Throughout the past decade, new discoveries about
cancer cell growth have enhanced our ability to
prevent, diagnose, treat, and manage the disease.
Recent breakthroughs, such as immunotherapy,
have put scientists at the threshold of radically transforming
care and potentially discovering a cure.
The Penn Vet Cancer Center is bringing together
basic cancer research, clinical trials, and patient care, now
dispersed across the School, into one centralized location
at Ryan Hospital. In this revolutionized, synergistic
environment and state-of-the-art facility, researchers and
clinicians will be able to bring research breakthroughs from
laboratories directly to patients faster than ever before.
Last fall, the inaugural Cancer Center Symposium
launched with Dr. Cheryl London’s talk “Of mice,
dogs and men: Transforming cancer outcomes through
comparative oncology” at Penn Vet’s Hill Pavilion. London
is a Research Professor at both the Cummings School of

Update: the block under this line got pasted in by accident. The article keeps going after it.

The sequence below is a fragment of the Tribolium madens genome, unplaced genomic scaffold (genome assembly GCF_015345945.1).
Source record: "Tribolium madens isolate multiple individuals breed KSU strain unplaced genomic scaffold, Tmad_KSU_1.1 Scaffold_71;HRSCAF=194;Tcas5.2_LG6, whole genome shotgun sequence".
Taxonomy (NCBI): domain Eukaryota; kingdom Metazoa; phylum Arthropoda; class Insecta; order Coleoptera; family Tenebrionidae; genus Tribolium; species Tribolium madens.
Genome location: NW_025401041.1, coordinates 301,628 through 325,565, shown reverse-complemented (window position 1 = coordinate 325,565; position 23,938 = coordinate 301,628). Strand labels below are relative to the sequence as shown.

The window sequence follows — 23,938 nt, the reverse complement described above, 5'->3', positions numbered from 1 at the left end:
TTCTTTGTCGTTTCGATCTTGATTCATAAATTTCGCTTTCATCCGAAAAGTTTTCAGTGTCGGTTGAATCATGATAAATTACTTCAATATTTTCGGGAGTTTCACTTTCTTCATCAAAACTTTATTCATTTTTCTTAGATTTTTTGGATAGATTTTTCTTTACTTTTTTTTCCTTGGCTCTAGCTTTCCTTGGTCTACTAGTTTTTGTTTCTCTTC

Veterinary Medicine at Tufts University and the Molecular
Oncology Research Institute at Tufts Medical Center. She
is also an Associate Faculty Professor at the Ohio State
University College of Veterinary Medicine (OSU CVM),
where she serves as director of the Clinical Trials Office at
the OSU CVM and director of Translational Therapeutics
at the Center for Clinical and Translational Sciences at
OSU’s College of Medicine.
Speakers at the symposium also included Penn’s Dr.
Robert Vonderheide, Director of the Abramson Cancer
Center, and Dr. Kristy Weber, Director of the Sarcoma
Program at Abramson Cancer Center. Other speakers
included Dr. Steven Dow, Director of the Laboratory for
Immune and Regenerative Medicine at Colorado State
University; Dr. Andrew Ewald, Associate Professor in the
Department of Cell Biology at Johns Hopkins School of
Medicine; Dr. Amy Leblanc, Director of the Comparative
Oncology Program at the National Cancer Institute, (NIH);
Dr. Jaime Modiano, Perlman Professor of Oncology and
Comparative Medicine at the University of Minnesota
College of Veterinary Medicine; Dr. Elaine Ostrander,
Head of the Comparative Genetics Section at the National
Human Genome Research Institute; and Dr. Rodney Page,
Director of the Flint Animal Cancer Center at Colorado
The event was part of the University of Pennsylvania’s
ongoing efforts in support of the One Health Initiative,
dedicated to improving the lives of all species through the
integration of human medicine, veterinary medicine, and
Dr. Ellen Puré (bottom left) surrounded by Cancer Symposium speakers, clockwise: Drs. Andrew Ewald, Rodney Page, Amy Leblanc, Jaime Modiano, and Robert Vonderheide.